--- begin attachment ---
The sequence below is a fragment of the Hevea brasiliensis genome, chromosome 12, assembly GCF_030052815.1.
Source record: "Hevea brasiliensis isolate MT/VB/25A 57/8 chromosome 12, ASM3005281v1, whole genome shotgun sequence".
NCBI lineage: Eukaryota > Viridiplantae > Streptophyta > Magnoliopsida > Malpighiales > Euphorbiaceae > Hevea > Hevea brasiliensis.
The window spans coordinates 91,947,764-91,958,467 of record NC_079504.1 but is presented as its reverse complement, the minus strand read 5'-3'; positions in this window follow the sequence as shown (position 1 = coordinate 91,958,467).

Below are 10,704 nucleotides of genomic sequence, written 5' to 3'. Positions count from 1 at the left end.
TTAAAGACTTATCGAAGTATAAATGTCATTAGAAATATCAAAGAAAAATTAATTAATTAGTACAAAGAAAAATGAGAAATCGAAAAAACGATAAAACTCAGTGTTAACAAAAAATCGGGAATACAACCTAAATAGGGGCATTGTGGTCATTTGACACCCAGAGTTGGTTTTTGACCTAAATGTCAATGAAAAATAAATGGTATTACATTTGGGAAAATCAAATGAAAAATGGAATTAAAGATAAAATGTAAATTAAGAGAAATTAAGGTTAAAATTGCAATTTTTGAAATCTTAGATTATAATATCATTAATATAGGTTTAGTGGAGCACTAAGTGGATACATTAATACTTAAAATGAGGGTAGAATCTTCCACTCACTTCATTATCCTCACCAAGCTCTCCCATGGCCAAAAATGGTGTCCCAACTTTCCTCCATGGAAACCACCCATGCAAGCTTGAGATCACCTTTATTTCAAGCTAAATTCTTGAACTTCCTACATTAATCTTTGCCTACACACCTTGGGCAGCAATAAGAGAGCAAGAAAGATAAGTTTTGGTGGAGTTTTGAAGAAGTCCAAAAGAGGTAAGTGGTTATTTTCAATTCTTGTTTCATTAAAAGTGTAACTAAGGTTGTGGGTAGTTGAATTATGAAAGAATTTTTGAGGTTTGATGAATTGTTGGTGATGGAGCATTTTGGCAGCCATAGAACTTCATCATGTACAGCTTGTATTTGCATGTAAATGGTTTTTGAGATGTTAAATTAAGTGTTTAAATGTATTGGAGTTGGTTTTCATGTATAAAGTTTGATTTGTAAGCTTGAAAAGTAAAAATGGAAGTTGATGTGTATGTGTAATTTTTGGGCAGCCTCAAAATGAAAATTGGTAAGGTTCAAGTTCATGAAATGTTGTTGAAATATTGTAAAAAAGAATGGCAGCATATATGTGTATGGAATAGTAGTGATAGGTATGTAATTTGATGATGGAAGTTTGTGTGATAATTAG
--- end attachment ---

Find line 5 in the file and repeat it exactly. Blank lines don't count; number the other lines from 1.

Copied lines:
Below are 10,704 nucleotides of genomic sequence, written 5' to 3'. Positions count from 1 at the left end.